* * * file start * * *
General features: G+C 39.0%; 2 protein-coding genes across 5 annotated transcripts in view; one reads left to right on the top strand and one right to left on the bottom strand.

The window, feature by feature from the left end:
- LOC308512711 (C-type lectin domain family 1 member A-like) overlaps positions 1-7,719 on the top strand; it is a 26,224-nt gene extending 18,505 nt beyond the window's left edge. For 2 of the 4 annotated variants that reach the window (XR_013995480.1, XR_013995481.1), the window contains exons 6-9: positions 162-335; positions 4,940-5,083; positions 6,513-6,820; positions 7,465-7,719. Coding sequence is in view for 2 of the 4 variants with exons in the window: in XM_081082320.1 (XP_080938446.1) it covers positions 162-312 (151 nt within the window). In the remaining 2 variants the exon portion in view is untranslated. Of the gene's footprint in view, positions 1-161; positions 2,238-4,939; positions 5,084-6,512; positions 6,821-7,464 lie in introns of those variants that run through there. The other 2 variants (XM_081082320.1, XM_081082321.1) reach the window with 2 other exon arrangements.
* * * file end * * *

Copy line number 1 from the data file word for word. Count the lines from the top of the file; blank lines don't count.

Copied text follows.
General features: G+C 39.0%; 2 protein-coding genes across 5 annotated transcripts in view; one reads left to right on the top strand and one right to left on the bottom strand.